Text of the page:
It wasn’t quite Terry O’Reilly beating a fan with his own shoe, but Rick Rypien’s shoving match in Minnesota with a fan who did something every fan does (heckle) was the major talking point of the week. Rypien was suspended six games and fined $25,000 when he grabbed a fan in the front row while he was being escorted off the ice following a skirmish with Wild tough guy Brad Staubitz.
The word “altercation” isn’t an accurate adjective, because that requires two willing combatants. Calling it an assault or an attack would make me sound like a crusading moralist (more on them later). No, Rypien’s actions can only be deemed an act of stupidity.
It’s unfortunate that hockey is often only featured in mainstream American news when something drastic happens, but the lack of intelligence from goons like Rypien isn’t helping either. Once more for good measure, here’s Rypien’s run-in:
There’s no possible way to justify what Rypien did. It was careless, thoughtless, and moronic. But the calls to have Rypien banished for the year were equally moronic. The overreaction was expected, but still surprising, with some columnists actually having the lunacy to compare Rypien’s snatch and grab to the Malice at the Palace.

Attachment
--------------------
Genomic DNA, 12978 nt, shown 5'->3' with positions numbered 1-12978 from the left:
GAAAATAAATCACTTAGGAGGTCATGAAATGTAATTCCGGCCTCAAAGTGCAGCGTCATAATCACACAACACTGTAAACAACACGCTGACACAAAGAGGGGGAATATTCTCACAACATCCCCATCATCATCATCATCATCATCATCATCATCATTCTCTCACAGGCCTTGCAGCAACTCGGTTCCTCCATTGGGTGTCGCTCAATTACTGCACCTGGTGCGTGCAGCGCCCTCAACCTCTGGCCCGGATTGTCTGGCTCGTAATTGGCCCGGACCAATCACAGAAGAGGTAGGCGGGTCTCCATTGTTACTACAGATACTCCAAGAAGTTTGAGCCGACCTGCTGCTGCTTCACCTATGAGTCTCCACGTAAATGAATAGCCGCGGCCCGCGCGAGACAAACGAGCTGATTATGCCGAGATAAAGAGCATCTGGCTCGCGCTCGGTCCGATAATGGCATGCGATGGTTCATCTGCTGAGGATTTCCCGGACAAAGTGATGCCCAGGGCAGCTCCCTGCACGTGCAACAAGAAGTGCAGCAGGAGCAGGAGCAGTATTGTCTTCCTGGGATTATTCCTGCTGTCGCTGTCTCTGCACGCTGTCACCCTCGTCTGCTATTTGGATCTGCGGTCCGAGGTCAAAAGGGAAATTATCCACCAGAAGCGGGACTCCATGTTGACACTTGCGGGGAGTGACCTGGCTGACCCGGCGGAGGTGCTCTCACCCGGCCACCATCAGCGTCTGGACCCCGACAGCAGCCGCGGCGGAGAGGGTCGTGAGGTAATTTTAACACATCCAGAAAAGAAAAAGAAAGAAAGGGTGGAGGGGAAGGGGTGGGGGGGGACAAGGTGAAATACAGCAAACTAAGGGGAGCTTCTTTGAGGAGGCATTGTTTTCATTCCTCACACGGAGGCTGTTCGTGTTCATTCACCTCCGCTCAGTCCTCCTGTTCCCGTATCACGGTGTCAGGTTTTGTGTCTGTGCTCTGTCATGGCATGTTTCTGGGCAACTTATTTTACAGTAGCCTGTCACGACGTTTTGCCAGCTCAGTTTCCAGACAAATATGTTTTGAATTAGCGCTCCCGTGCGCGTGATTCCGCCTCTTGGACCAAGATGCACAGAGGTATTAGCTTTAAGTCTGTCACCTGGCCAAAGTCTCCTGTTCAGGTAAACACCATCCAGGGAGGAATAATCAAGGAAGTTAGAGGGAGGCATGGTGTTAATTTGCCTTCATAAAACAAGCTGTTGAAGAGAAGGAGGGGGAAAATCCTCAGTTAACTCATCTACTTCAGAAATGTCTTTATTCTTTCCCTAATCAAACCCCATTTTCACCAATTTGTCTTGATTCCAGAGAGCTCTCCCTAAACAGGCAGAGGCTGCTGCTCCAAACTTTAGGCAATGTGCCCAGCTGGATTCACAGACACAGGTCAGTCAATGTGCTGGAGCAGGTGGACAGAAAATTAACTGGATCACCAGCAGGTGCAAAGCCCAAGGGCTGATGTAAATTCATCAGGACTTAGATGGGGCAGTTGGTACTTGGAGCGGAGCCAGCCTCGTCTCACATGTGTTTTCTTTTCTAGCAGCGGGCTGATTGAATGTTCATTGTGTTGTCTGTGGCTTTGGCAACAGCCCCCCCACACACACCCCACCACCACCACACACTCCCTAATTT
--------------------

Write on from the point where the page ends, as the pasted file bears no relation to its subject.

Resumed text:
Scantily clad women entertaining crowds is against all that is right in the world
Cheerleaders have a nice, cozy place within our sporting culture. In college basketball and football, they’re part of the pageantry and tradition that accompanies each and every game. In the NFL, they’re a source of entertainment and eye candy for a male audience.
That’s right, I said it: cheerleaders can be eye candy. Every week major sites that cover the NFL have. picture galleries of cheerleaders, and some blogs even post a cheerleader of the week. Perhaps you’ve read one.
So it wasn’t surprising when the crusading moralists banded together to rebel against the Edmonton Oilers bringing a “cheer team” to Rexall Place. We may not all agree, but they have the right to fight, and an 893 person petition isn’t exactly a small group.